Climate change prompts a rethink of Everglades management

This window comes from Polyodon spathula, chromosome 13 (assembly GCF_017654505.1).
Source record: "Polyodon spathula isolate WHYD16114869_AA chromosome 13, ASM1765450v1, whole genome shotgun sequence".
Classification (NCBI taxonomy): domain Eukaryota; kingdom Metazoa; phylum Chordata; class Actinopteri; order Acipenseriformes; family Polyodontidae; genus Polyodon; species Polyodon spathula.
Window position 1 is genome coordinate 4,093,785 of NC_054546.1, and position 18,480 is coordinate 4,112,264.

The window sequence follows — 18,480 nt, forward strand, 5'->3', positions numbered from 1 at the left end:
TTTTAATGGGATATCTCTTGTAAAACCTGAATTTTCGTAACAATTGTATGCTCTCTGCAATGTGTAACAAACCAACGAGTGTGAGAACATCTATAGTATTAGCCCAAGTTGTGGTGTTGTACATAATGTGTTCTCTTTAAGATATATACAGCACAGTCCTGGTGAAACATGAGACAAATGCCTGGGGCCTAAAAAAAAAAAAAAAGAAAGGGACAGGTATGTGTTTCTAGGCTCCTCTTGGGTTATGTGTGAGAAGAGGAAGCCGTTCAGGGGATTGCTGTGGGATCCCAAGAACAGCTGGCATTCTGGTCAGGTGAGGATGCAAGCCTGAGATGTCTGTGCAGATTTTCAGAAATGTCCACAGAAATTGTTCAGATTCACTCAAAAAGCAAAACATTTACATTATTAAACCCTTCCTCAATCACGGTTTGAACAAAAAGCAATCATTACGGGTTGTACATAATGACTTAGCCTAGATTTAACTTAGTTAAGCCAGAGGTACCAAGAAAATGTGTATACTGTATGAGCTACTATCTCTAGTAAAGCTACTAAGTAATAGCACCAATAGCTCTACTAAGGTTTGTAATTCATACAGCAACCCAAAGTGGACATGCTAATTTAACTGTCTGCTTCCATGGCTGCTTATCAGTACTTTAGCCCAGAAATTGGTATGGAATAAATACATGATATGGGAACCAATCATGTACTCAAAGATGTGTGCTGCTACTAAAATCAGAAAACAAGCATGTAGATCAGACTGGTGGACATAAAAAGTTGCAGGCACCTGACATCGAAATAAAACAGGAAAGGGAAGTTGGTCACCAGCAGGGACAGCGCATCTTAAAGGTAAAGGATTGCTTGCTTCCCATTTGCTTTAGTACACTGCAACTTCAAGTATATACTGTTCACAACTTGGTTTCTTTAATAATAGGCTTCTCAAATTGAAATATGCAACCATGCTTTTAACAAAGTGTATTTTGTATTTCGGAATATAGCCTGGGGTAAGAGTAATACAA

first_img Click to view the privacy policy. Required fields are indicated by an asterisk (*) Rising sea levels threaten the diverse ecology of the Everglades. Climate change prompts a rethink of Everglades management Email Sign up for our daily newsletter Get more great content like this delivered right to you! Country Efforts to restore the rich ecology of the Florida Everglades have so far focused on fighting damage from pollutant runoff and reestablishing the natural flow of water. But now, an expert panel is calling for federal and state agencies to reassess their plans in light of threats from climate change and sea-level rise. A congressionally mandated report from the National Academies of Sciences, Engineering, and Medicine, released on 16 October, asks the managers of the 18-year-old Comprehensive Everglades Restoration Plan (CERP) to conduct a “midcourse assessment.” The new evaluation should account for likely conditions in the wetlands in “2050 and beyond” and model how existing restoration projects would fare under various sea-level rise scenarios.“I use the analogy of a hockey player,” says environmental economist William Boggess at Oregon State University in Corvallis, who is chair of the panel behind the new report. “Maybe we should be skating to where the puck is going to be rather than where it is right now.”The Everglades watershed once included more than 1 million hectares of wetlands, sawgrass plains, and tree islands across southern Florida, but agriculture and human settlement have shrunk that habitat by half. Phosphorus from agricultural runoff has killed sawgrass that thrives in the Everglades’ naturally low-phosphorus conditions. In its place, dense cattail habitats have sprung up, choking off water access for animals and birds. Eighty plant and animal species in the larger region are now threatened or endangered.center_img Scott Leslie/Minden Pictures Country * Afghanistan Aland Islands Albania Algeria Andorra Angola Anguilla Antarctica Antigua and Barbuda Argentina Armenia Aruba Australia Austria Azerbaijan Bahamas Bahrain Bangladesh Barbados Belarus Belgium Belize Benin Bermuda Bhutan Bolivia, Plurinational State of Bonaire, Sint Eustatius and Saba Bosnia and Herzegovina Botswana Bouvet Island Brazil British Indian Ocean Territory Brunei Darussalam Bulgaria Burkina Faso Burundi Cambodia Cameroon Canada Cape Verde Cayman Islands Central African Republic Chad Chile China Christmas Island Cocos (Keeling) Islands Colombia Comoros Congo Congo, the Democratic Republic of the Cook Islands Costa Rica Cote d’Ivoire Croatia Cuba Curaçao Cyprus Czech Republic Denmark Djibouti Dominica Dominican Republic Ecuador Egypt El Salvador Equatorial Guinea Eritrea Estonia Ethiopia Falkland Islands (Malvinas) Faroe Islands Fiji Finland France French Guiana French Polynesia French Southern Territories Gabon Gambia Georgia Germany Ghana Gibraltar Greece Greenland Grenada Guadeloupe Guatemala Guernsey Guinea Guinea-Bissau Guyana Haiti Heard Island and McDonald Islands Holy See (Vatican City State) Honduras Hungary Iceland India Indonesia Iran, Islamic Republic of Iraq Ireland Isle of Man Israel Italy Jamaica Japan Jersey Jordan Kazakhstan Kenya Kiribati Korea, Democratic People’s Republic of Korea, Republic of Kuwait Kyrgyzstan Lao People’s Democratic Republic Latvia Lebanon Lesotho Liberia Libyan Arab Jamahiriya Liechtenstein Lithuania Luxembourg Macao Macedonia, the former Yugoslav Republic of Madagascar Malawi Malaysia Maldives Mali Malta Martinique Mauritania Mauritius Mayotte Mexico Moldova, Republic of Monaco Mongolia Montenegro Montserrat Morocco Mozambique Myanmar Namibia Nauru Nepal Netherlands New Caledonia New Zealand Nicaragua Niger Nigeria Niue Norfolk Island Norway Oman Pakistan Palestine Panama Papua New Guinea Paraguay Peru Philippines Pitcairn Poland Portugal Qatar Reunion Romania Russian Federation Rwanda Saint Barthélemy Saint Helena, Ascension and Tristan da Cunha Saint Kitts and Nevis Saint Lucia Saint Martin (French part) Saint Pierre and Miquelon Saint Vincent and the Grenadines Samoa San Marino Sao Tome and Principe Saudi Arabia Senegal Serbia Seychelles Sierra Leone Singapore Sint Maarten (Dutch part) Slovakia Slovenia Solomon Islands Somalia South Africa South Georgia and the South Sandwich Islands South Sudan Spain Sri Lanka Sudan Suriname Svalbard and Jan Mayen Swaziland Sweden Switzerland Syrian Arab Republic Taiwan Tajikistan Tanzania, United Republic of Thailand Timor-Leste Togo Tokelau Tonga Trinidad and Tobago Tunisia Turkey Turkmenistan Turks and Caicos Islands Tuvalu Uganda Ukraine United Arab Emirates United Kingdom United States Uruguay Uzbekistan Vanuatu Venezuela, Bolivarian Republic of Vietnam Virgin Islands, British Wallis and Futuna Western Sahara Yemen Zambia Zimbabwe By Richard BlausteinOct. 19, 2018 , 12:15 PM CERP, established by Congress in 2000, is a multidecadal effort to restore and better manage the Everglades, jointly run and funded by the federal government and the state of Florida. For the past 5 years, they’ve been jointly putting an average of $230 million per year into CERP projects, including efforts to eradicate invasive exotic plants and restore water patterns of water flow through the wetlands.But the new report points to a different set of concerns arising for the region: Sea levels have risen approximately 7 centimeters since 2000, and Southern Florida expects a 0.8-meter rise by 2100. Saltwater can have complicated and contradictory effects. It inundates plant life and degrades their roots, which promotes erosion, but it can also keep microbes from decomposing plant matter, which leads to a buildup of soil. Changing patterns of erosion and water surges could complicate CERP projects such as an effort to manage how fresh and saltwater are distributed across Biscayne Bay on Florida’s east coast.To account for the impacts of climate change, CERP should incorporate the most recent climate models, and should appoint an independent “Everglades lead scientist,” the report says, to make sure these models inform all CERP projects.Lake Okeechobee, the largest water source in the Everglades system, gets its own chapter in the report. The lake feeds estuaries and wetlands to the south, and is home to the Everglade snail kite, an endangered bird of prey. The report recommends closer monitoring and research on the lake’s levels to inform a new regulatory plan. Low water levels can minimize dangerous flooding and foster submerged vegetation. High levels, which ensure water for human use and natural preserves southward, also spread contaminants to cleaner shallow zones.The report also discusses tentative plans to add nearly 350 million cubic meters of surface storage and 80 aquifer storage and recovery wells around Lake Okeechobee. That would help managers control water levels, notes ecologist Paul Gray, science coordinator for Audubon Florida’s Everglades restoration program in Lorida, who was not on the report committee. But competing demands on the water supply from communities, agriculture around the lake, and the wetlands to the south could complicate the management efforts, he says. “We are trying to restore a whole ecosystem, not just move the harm from one part of the ecosystem to another.”last_img